I love visiting markets on the weekend: Farmers markets to buy real, organic food or handcraft markets to find beautiful, hand-made candles, clothes or earrings. It doesn’t matter which one I go to, I just love the atmosphere of these markets, walking around, sipping freshly made green juice and chatting to people.
You may be aware that I am living in Brisbane these days, and here, we are particularly spoiled with all sorts of markets that you can find any day of the week. Not sure you are aware tho, that many years ago my entrepreneurial journey started at the Sydney markets, where I (unsuccessfully) tried to sell a children’s product we had developed and designed with my hubby. It was a failed, but fun experience and we have learned a lot.
This Saturday, I visited my local Farmers Market and I started to notice things that had never really occurred to me before. A realised that a market is like a perfect (mini) representation of what we call “marketplace” in business. There are sellers and buyers, the only difference probably is that it is a fairly controlled marketplace. Every seller pays the same fee to have the same size of stall, and everybody has the same chance and opportunity to sell at these markets, there’s relatively low barrier of entry.
The interesting thing is that although everyone seems to have the same conditions to make money, some retailers make many times over the profit than others. Why is that? I have given the topic some thinking, and below I collected 4 important things we can learn about business at the market. I hope it makes you think too, and you’ll share with us your thoughts in the comment section below.
4 important things we can learn about business at the market:
1. Product/Market fit
Have you noticed that food and coffee always sells better than anything else at the markets? I go ever further, it is the familiar food stalls that do really well, such as sausage rolls and stake sandwiches. Interestingly, there are always people who either believe their unique product will beat the food stalls, or who bring their goods to the markets because they love making and selling them. I LOVE this. It is again the same thing in business. There are always entrepreneurs, innovators entering the market and popping up, but in order stay in the game, the product/market fit needs to be good. Trying to sell your product at the market is a fun, low risk and cost efficient way to test your product and the viability of your business.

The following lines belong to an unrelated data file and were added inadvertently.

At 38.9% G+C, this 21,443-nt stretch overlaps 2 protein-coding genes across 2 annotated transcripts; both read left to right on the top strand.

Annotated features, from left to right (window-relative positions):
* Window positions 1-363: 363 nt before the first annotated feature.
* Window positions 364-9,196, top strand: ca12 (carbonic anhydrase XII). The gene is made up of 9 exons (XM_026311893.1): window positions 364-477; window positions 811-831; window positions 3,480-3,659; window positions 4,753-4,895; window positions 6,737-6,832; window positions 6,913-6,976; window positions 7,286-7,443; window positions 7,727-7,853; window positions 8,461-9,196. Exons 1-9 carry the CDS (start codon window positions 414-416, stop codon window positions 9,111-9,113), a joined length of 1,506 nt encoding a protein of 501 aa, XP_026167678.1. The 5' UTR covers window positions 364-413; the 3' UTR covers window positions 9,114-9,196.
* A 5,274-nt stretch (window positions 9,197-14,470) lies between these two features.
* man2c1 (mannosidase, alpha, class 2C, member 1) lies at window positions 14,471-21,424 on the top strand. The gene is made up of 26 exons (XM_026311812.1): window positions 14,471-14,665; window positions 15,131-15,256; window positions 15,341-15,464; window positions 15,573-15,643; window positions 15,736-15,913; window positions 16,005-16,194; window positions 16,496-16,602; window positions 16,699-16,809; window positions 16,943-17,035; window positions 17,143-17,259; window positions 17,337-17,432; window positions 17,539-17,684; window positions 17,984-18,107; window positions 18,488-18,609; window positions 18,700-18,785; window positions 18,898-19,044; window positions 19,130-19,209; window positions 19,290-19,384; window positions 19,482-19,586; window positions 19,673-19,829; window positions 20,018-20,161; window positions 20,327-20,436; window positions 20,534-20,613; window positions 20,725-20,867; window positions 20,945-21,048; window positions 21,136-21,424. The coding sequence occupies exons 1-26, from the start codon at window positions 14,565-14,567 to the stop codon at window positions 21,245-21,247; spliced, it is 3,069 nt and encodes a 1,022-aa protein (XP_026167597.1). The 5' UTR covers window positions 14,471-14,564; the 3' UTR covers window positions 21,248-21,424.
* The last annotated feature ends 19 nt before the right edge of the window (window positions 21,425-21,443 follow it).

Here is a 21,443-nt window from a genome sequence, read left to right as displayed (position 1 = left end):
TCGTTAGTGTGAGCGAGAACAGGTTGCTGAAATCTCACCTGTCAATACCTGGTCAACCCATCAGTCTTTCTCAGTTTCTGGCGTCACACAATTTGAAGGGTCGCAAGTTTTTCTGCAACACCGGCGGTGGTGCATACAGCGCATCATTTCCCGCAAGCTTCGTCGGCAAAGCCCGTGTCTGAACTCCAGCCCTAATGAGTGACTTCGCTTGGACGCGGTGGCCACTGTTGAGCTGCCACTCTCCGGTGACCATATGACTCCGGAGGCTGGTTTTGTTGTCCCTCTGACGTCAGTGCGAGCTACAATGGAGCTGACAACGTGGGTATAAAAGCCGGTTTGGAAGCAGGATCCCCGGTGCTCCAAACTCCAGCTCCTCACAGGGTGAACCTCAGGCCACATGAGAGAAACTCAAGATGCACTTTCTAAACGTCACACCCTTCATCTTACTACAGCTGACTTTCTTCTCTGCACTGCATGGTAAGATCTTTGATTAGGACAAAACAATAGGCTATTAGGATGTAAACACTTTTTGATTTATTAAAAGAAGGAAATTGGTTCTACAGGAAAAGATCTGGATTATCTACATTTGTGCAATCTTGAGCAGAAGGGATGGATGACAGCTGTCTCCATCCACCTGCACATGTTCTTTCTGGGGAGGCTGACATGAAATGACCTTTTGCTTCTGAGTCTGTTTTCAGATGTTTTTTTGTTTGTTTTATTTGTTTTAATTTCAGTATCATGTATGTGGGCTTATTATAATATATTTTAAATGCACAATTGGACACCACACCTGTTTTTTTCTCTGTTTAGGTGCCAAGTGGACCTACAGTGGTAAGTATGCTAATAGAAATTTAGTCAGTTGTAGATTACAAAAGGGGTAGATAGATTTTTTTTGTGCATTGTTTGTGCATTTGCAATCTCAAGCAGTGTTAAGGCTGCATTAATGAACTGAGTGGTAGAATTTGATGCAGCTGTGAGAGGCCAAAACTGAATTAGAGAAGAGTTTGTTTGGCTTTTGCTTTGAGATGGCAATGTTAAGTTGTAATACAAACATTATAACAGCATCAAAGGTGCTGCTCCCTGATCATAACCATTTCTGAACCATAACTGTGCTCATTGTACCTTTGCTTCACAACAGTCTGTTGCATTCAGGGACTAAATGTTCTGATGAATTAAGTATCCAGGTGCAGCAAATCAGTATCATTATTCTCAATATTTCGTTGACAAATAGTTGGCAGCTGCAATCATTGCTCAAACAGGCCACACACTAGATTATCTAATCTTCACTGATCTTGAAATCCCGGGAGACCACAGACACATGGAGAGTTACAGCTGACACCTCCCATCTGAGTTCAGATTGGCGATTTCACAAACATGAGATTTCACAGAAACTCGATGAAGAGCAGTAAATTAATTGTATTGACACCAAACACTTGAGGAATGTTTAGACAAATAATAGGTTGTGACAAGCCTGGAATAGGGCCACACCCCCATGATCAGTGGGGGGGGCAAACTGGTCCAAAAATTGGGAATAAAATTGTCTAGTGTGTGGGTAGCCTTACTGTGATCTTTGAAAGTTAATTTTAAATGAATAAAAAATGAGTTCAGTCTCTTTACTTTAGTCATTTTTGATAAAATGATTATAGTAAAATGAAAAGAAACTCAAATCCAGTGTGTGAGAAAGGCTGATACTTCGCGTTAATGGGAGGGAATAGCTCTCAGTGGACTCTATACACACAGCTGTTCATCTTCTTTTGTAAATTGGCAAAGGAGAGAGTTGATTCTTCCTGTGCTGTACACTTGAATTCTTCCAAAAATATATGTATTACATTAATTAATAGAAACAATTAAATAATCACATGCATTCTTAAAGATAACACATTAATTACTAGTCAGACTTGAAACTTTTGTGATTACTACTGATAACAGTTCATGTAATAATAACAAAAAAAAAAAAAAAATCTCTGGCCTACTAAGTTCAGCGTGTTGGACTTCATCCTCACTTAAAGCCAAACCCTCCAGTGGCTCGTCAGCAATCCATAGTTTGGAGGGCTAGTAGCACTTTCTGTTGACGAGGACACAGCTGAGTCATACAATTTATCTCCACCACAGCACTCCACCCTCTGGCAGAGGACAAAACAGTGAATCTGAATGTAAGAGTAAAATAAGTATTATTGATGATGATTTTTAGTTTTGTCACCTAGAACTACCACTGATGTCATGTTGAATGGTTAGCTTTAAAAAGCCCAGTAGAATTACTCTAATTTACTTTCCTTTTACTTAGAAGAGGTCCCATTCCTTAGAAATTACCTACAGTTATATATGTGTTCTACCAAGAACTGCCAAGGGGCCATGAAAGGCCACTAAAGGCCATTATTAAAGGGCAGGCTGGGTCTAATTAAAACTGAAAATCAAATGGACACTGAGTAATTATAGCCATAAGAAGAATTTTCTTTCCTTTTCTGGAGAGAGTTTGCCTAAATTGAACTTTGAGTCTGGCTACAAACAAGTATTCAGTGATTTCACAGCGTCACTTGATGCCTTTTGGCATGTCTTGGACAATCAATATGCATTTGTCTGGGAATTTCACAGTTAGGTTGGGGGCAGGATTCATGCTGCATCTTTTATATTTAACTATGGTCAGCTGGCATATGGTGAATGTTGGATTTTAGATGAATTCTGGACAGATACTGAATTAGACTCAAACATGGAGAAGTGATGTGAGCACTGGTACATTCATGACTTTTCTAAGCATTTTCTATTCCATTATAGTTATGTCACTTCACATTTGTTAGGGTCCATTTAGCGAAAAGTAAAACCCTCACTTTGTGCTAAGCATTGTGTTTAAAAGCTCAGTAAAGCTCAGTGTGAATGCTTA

Efficiency is key at the market! One can lose potential customers easily if not efficient. The other day, I bought a delicious cake at one of the stalls, and – as it always happens – as I was openly enjoying eating the cake, other people started to gather around me considering to buy one too. (‘social proof‘) The seller was going on about her business slowly chopping up a piece of cake for a taster plate and didn’t realise that she should stop for a second and ask the people if they wanted to place an order or wait for a taster. By the time she was finished, everyone left and I finished my cake too leaving her stall by itself. Good lesson to learn about being efficient and acting quickly, always responding to the actual market needs.
Hiring help and delegating work can really pay off at the markets. If there is a high need for your product at the market and you are unable to service the crowd on your own, you can multiply your profit by either opening up a second stall or hiring people. By doing so, you can gain valuable experience in how to be a better leader, work in a team under pressure and how to motivate people.
4. Customer Service
I have also noticed that those sellers who engage with their customers more, who talk to people more about their products and get feedback, and the ones that offer some sort of incentives to returning customers or those who by more of their products are more popular and sell more. I admire the lady who sells freshly made juice and smoothies at my local market. It is probably the most profitable business there, the decoration instantly grabs the eyes from a distance, she smiles all the time as she takes the orders. That is all she does, while the well trained staff is working hard in the background following a strict and amazingly efficient process she had build based on years of experience.